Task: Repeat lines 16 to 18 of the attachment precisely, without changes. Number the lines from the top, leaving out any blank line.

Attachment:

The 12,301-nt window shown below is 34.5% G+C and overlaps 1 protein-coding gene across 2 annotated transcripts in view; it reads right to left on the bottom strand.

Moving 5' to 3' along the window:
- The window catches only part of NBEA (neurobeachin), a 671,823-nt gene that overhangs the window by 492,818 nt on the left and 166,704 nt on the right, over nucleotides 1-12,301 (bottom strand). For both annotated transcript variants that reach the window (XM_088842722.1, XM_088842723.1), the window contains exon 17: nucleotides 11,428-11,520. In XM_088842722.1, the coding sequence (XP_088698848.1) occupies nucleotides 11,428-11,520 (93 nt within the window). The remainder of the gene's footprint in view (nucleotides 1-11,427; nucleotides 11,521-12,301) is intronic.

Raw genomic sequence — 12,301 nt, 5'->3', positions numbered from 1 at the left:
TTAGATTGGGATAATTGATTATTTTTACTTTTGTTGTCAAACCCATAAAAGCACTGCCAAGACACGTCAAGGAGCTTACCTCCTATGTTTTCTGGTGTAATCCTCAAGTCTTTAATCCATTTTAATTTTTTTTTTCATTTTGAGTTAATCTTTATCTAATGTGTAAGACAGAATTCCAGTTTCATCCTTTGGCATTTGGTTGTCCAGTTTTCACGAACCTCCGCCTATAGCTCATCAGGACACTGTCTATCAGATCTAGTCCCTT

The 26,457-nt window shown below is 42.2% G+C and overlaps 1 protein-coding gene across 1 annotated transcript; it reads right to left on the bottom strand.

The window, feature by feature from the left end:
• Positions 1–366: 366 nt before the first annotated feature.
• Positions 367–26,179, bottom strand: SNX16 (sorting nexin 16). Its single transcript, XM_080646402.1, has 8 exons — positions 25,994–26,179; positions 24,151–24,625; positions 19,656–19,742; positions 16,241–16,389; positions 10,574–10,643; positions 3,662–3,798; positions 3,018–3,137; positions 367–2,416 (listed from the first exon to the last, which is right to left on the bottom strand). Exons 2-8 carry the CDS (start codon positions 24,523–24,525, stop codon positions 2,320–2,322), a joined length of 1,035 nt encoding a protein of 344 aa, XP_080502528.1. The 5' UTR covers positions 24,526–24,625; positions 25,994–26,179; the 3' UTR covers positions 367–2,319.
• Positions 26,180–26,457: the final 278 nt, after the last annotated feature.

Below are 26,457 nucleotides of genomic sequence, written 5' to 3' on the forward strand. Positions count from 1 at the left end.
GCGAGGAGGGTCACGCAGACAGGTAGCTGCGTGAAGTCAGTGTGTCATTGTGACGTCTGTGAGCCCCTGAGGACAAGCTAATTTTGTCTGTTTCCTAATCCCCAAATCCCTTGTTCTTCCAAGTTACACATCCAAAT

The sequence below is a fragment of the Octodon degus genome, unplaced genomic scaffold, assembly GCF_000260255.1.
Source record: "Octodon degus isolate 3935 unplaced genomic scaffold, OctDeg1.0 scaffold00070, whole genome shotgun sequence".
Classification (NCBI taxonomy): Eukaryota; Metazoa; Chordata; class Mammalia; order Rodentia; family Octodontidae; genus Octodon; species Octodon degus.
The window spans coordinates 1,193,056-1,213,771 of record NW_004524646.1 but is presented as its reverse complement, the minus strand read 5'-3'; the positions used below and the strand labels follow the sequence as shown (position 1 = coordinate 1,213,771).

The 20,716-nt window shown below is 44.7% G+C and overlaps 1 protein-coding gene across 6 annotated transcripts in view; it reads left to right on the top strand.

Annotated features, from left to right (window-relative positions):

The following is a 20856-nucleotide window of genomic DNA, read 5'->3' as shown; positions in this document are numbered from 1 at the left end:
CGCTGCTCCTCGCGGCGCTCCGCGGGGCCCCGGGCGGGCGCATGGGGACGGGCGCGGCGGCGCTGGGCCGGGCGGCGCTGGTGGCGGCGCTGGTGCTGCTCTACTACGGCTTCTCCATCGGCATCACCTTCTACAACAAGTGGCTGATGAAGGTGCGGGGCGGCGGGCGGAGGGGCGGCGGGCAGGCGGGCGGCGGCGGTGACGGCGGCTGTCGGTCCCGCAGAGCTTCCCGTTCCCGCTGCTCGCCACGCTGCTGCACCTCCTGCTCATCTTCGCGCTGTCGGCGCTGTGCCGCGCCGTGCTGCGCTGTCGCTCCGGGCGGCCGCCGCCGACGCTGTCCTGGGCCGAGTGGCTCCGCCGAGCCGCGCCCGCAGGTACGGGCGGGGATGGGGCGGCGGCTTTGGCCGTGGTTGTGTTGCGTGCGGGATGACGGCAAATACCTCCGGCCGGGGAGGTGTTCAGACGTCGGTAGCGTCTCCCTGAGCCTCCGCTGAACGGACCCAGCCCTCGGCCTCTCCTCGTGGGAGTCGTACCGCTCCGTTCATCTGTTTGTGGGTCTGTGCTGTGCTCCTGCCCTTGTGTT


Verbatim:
The window spans coordinates 1,193,056-1,213,771 of record NW_004524646.1 but is presented as its reverse complement, the minus strand read 5'-3'; the positions used below and the strand labels follow the sequence as shown (position 1 = coordinate 1,213,771).

The 20,716-nt window shown below is 44.7% G+C and overlaps 1 protein-coding gene across 6 annotated transcripts in view; it reads left to right on the top strand.

Annotated features, from left to right (window-relative positions):